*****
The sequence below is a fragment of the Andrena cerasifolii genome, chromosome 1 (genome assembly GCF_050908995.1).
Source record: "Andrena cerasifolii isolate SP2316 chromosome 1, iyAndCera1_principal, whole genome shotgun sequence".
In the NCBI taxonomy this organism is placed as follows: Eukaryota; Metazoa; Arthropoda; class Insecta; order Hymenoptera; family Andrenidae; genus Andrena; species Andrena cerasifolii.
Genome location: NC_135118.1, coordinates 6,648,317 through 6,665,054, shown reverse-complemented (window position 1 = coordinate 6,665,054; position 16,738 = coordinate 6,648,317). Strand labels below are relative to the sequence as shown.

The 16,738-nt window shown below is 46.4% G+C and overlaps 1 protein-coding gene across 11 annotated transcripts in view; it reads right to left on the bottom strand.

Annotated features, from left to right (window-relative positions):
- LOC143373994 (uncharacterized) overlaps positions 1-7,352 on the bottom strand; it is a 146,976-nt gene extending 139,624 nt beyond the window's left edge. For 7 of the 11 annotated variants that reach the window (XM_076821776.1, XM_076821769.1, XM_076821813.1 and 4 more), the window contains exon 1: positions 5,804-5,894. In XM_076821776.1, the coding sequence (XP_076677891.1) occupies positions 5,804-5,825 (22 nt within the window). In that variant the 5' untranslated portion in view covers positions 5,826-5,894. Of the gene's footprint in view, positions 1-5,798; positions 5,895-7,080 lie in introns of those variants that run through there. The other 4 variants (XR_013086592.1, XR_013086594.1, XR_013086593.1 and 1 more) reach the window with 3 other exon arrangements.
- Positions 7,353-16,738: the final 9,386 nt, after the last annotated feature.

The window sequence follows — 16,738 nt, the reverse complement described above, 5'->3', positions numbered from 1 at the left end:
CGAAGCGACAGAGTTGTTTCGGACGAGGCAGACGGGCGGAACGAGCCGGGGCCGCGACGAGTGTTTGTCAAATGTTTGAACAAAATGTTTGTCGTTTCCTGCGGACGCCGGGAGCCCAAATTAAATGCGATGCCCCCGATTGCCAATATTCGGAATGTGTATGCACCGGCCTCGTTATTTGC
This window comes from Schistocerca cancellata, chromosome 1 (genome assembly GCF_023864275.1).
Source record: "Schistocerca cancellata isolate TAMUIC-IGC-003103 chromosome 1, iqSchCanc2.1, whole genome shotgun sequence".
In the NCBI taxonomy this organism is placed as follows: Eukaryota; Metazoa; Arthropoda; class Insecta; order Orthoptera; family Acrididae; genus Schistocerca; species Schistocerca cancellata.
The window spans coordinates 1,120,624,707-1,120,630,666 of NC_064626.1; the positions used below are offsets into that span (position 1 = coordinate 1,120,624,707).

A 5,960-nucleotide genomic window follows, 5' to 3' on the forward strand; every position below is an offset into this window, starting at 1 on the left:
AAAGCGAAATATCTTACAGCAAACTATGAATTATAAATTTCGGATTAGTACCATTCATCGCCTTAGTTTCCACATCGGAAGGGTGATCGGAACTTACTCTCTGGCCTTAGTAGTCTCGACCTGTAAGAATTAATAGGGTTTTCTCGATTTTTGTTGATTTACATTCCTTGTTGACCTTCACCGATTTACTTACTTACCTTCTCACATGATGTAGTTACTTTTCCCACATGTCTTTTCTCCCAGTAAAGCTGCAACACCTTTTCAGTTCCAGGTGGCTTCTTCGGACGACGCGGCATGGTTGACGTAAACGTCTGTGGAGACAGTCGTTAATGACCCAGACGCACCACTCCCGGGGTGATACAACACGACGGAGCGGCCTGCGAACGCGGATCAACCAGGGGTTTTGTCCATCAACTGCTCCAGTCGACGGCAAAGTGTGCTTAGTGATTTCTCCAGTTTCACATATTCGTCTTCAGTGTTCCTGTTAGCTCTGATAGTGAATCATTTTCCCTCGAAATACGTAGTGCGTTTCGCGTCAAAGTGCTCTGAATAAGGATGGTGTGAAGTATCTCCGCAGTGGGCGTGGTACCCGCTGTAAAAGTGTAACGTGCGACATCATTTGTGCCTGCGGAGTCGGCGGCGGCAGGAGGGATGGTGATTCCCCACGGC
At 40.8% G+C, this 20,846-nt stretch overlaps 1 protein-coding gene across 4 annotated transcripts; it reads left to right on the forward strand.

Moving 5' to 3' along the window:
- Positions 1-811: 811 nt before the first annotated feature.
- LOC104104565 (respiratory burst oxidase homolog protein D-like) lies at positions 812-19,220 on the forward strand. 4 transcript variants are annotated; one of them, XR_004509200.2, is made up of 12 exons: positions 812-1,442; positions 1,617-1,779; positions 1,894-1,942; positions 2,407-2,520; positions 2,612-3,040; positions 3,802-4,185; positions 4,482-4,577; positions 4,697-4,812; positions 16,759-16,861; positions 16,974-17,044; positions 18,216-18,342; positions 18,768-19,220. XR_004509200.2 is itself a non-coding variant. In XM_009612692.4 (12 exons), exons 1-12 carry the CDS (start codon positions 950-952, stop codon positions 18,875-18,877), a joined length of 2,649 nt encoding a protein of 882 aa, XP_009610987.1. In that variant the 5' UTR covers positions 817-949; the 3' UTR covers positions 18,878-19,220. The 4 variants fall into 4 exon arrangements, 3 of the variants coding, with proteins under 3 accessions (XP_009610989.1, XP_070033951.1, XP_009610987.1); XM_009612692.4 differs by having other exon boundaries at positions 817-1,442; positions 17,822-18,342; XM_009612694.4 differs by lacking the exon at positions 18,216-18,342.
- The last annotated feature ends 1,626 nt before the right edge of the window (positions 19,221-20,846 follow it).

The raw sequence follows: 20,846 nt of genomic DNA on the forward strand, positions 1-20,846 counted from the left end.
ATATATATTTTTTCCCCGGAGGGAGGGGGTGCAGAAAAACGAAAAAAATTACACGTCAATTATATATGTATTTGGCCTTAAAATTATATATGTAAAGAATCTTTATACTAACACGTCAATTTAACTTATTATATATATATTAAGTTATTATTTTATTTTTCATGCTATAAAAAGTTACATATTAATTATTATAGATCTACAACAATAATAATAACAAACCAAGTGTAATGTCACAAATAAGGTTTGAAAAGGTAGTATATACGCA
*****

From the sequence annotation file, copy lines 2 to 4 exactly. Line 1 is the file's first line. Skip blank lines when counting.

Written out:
Source record: "Andrena cerasifolii isolate SP2316 chromosome 1, iyAndCera1_principal, whole genome shotgun sequence".
In the NCBI taxonomy this organism is placed as follows: Eukaryota; Metazoa; Arthropoda; class Insecta; order Hymenoptera; family Andrenidae; genus Andrena; species Andrena cerasifolii.
Genome location: NC_135118.1, coordinates 6,648,317 through 6,665,054, shown reverse-complemented (window position 1 = coordinate 6,665,054; position 16,738 = coordinate 6,648,317). Strand labels below are relative to the sequence as shown.